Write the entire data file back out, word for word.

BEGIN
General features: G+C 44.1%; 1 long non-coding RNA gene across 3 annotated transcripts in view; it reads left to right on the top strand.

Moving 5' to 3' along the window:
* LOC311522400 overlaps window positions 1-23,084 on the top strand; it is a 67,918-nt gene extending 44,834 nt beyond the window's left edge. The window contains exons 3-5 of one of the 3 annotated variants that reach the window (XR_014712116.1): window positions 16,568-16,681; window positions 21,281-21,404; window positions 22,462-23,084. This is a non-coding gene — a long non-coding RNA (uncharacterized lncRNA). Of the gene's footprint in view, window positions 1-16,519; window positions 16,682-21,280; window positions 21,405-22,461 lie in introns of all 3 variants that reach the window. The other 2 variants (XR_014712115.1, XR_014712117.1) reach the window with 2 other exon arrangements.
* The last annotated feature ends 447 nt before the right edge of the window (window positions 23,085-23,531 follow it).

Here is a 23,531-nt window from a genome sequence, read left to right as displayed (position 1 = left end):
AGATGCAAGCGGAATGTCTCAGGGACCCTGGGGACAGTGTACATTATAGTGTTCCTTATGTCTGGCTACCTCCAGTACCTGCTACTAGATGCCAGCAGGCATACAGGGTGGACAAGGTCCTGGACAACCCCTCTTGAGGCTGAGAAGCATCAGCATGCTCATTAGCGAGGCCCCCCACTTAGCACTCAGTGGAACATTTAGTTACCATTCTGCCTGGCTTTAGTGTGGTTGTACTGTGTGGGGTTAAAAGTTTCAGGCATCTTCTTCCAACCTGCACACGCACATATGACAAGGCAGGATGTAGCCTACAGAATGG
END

General features: G+C 44.1%; 1 long non-coding RNA gene across 3 annotated transcripts in view; it reads left to right on the top strand.

Moving 5' to 3' along the window:
* LOC311522400 overlaps window positions 1-23,084 on the top strand; it is a 67,918-nt gene extending 44,834 nt beyond the window's left edge. The window contains exons 3-5 of one of the 3 annotated variants that reach the window (XR_014712116.1): window positions 16,568-16,681; window positions 21,281-21,404; window positions 22,462-23,084. This is a non-coding gene — a long non-coding RNA (uncharacterized lncRNA). Of the gene's footprint in view, window positions 1-16,519; window positions 16,682-21,280; window positions 21,405-22,461 lie in introns of all 3 variants that reach the window. The other 2 variants (XR_014712115.1, XR_014712117.1) reach the window with 2 other exon arrangements.
* The last annotated feature ends 447 nt before the right edge of the window (window positions 23,085-23,531 follow it).

Here is a 23,531-nt window from a genome sequence, read left to right as displayed (position 1 = left end):
AGATGCAAGCGGAATGTCTCAGGGACCCTGGGGACAGTGTACATTATAGTGTTCCTTATGTCTGGCTACCTCCAGTACCTGCTACTAGATGCCAGCAGGCATACAGGGTGGACAAGGTCCTGGACAACCCCTCTTGAGGCTGAGAAGCATCAGCATGCTCATTAGCGAGGCCCCCCACTTAGCACTCAGTGGAACATTTAGTTACCATTCTGCCTGGCTTTAGTGTGGTTGTACTGTGTGGGGTTAAAAGTTTCAGGCATCTTCTTCCAACCTGCACACGCACATATGACAAGGCAGGATGTAGCCTACAGAATGG